If BRT becomes too expensive we Loudouners can simply convert it to regular roads so that people can use their own cars on it, which would be preferable anyway

However, where will go with those new regular roads? In the Tysons of tomorrow, it will be more difficult to drive to Tysons (there will be more traffic) and it will be more expensive (parking won't be free and DTR tolls will be higher).

@Allen
Who's to say that new Metro commuters from Arlington or Reston/Herndon won't do this without a few Ashburnites?

The Silver Line business case depends on ALL of the above bringing in commuters to Tysons. Also, the stations at the end of the line are usually among the busiest in the system, and there's no reason to expect that won't be the case for the Loudoun terminal.

by Falls Church on Dec 21, 2011 11:06 am • linkreport

@Pelham1861: Regarding the transit subsidies - my mother has always said that people whose transit is subsidized have less incentive to complain about fare hikes because they're not paying for them out of pocket so much. I don't know that I [i]agree[/i] with that, necessarily, but if it turns out to be the case then maybe it will make more people more serious about demanding more Metro accountability.

by Ser Amantio di Nicolao on Dec 21, 2011 11:06 am • linkreport

@Pelham1861/AndySJ: if we truly wanted a "free market" way of handling the transportation subsidy, we'd either make the parking and transit subsidies the same or we'd eliminate both. Cutting one by half while increasing the other does not create a free market situation...it skews it in favor of driving/parking.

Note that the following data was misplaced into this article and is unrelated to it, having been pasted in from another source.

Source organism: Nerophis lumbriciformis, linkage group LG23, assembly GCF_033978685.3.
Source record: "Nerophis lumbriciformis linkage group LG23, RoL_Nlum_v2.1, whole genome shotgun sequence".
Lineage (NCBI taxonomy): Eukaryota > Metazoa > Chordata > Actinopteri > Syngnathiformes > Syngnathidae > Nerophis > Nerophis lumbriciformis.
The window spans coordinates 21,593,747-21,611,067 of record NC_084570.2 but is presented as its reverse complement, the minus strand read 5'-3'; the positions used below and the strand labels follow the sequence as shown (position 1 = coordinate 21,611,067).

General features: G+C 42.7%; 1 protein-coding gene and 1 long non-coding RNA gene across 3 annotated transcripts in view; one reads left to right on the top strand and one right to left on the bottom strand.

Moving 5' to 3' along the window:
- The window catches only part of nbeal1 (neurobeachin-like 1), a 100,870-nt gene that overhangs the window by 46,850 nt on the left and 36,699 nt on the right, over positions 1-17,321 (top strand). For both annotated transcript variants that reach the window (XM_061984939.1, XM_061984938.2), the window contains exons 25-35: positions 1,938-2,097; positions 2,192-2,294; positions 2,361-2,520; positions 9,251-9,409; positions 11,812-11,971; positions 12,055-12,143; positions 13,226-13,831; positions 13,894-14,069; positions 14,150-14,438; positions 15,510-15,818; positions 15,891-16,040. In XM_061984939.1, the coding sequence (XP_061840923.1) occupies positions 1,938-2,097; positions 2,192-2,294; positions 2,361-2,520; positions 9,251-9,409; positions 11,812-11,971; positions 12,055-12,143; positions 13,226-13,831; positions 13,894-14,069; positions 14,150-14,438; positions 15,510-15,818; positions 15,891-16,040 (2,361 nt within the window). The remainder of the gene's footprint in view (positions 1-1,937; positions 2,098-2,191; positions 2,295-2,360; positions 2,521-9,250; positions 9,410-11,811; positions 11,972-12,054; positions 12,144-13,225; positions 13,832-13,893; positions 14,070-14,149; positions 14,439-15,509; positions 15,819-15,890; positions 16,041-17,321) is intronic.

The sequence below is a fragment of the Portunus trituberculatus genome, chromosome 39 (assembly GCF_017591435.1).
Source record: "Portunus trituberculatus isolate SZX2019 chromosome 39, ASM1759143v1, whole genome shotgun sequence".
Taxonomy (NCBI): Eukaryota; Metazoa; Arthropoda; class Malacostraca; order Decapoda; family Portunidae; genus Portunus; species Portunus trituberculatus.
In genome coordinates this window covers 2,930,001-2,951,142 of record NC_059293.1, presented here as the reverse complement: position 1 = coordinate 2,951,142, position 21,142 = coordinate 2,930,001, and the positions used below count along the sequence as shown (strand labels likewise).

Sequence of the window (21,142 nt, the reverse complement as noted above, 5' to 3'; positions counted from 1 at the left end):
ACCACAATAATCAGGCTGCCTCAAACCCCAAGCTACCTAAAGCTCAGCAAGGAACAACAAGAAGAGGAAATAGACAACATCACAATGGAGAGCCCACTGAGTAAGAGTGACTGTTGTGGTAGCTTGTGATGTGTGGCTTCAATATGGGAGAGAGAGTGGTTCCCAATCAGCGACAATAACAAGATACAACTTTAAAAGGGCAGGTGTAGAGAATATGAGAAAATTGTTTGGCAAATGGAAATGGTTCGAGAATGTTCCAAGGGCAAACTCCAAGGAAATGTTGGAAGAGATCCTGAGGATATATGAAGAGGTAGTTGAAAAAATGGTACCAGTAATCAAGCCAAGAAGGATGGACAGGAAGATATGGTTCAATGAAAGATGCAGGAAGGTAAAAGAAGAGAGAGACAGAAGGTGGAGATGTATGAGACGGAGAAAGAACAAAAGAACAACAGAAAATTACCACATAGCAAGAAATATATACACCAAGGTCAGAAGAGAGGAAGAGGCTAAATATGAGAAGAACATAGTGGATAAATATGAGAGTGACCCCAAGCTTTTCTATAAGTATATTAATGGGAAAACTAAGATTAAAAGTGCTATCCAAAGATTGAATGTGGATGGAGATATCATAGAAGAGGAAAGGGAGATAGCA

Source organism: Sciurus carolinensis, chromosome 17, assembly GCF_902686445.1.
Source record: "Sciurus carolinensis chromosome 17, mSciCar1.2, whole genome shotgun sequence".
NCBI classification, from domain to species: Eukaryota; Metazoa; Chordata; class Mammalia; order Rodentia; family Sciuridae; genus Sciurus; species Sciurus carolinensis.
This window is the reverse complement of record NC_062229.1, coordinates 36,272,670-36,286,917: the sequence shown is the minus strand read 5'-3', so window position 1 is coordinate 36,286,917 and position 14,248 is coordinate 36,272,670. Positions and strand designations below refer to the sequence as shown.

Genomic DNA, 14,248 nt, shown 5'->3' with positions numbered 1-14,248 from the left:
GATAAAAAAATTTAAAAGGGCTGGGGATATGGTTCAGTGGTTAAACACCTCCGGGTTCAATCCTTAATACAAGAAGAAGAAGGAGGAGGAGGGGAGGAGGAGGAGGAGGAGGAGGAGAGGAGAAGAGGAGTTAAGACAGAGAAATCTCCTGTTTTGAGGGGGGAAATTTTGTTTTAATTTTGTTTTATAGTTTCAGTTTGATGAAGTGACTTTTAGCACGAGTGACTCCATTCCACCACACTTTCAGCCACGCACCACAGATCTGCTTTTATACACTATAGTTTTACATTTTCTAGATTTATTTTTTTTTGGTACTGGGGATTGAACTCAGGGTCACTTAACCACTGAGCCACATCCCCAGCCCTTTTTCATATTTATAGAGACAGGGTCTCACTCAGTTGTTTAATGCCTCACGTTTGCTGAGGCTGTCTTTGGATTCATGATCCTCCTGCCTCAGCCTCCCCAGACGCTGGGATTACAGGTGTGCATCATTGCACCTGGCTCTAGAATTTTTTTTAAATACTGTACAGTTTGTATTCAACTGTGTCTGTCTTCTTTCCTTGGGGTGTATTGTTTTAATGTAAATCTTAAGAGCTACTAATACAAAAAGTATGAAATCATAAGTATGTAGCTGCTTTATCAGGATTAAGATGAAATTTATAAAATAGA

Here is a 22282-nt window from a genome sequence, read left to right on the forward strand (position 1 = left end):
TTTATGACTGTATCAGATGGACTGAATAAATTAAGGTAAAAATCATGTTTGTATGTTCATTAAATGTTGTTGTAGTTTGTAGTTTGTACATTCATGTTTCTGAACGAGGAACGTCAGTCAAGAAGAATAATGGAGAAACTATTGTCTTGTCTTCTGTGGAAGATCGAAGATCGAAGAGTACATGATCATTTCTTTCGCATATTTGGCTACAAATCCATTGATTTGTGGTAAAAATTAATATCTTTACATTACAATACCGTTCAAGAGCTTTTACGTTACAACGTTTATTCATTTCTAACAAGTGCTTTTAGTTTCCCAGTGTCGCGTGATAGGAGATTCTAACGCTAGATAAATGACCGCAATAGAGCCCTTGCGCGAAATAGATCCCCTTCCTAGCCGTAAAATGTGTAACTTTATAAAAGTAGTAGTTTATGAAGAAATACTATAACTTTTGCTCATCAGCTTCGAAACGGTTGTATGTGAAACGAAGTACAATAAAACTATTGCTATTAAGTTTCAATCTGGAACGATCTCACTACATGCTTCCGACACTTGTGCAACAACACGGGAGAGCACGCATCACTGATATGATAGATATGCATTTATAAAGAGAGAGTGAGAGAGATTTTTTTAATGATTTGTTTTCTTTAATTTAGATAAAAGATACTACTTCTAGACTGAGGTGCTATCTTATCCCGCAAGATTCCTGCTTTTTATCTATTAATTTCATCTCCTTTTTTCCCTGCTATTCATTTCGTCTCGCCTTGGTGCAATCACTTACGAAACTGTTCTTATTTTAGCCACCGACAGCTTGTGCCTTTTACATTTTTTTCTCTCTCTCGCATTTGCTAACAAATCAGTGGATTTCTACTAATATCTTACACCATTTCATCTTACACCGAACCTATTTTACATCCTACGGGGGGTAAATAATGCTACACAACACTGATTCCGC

Since Pelham is in favor of options that benefit the taxpayer, he should be in favor of eliminating BOTH the parking and the transit subsidies. Anything less would be hypocritical.

by Froggie on Dec 21, 2011 11:23 am • linkreport

Re: Silver Line

Another thing to consider...Tysons is set to absorb 50% of Fairfax's job growth in the coming decades and the most important factor in making this a reality is a full build out of the Silver Line. Let's say we don't fully build out the Silver Line, then some of those future Tysons jobs will (hopefully) go to other areas of NOVA. Won't we just have to build roads and other infrastructure to support job growth in those other areas? So, you might save some money on the Silver Line but then spend that money (and maybe more) on new roads elsewhere.

In reality, a job lost from Tysons doesn't mean a full job gained elsewhere in NOVA. Tysons' attraction is that it is a tech "cluster". Part of the value of locating your company in Tysons is that there are other like-minded companies in the same place. If a company doesn't locate in Tysons, there's a goo chance they'll locate in a different tech cluster somewhere else rather than a random office park elsewhere in NOVA.

by Falls Church on Dec 21, 2011 11:28 am • linkreport

Metro is a subsidized benefit for drivers. Any driver that thinks subsidizing Metro is not to their benefit hasn't driven in rush hour in and around DC. Take away Metro and you might as well forget about driving in this area any time of the day because you ain't going nowhere. I remember when the red line between Fort Totten and Glenmont was closed for several days after the accident and the traffic was ridiculous even for this region's standard (which is what, number 1 or 2 worst in the nation?). Maybe if the anti-Metro advocates on GGW - and there seems to be many of them - finally get their way and we shut it down you'll get your dream of being able to sit in a parking lot all day long and not go anywhere. Hell, just sell your house, get an RV...why even bother with the house?

by dc denizen on Dec 21, 2011 11:42 am • linkreport

@Falls Church: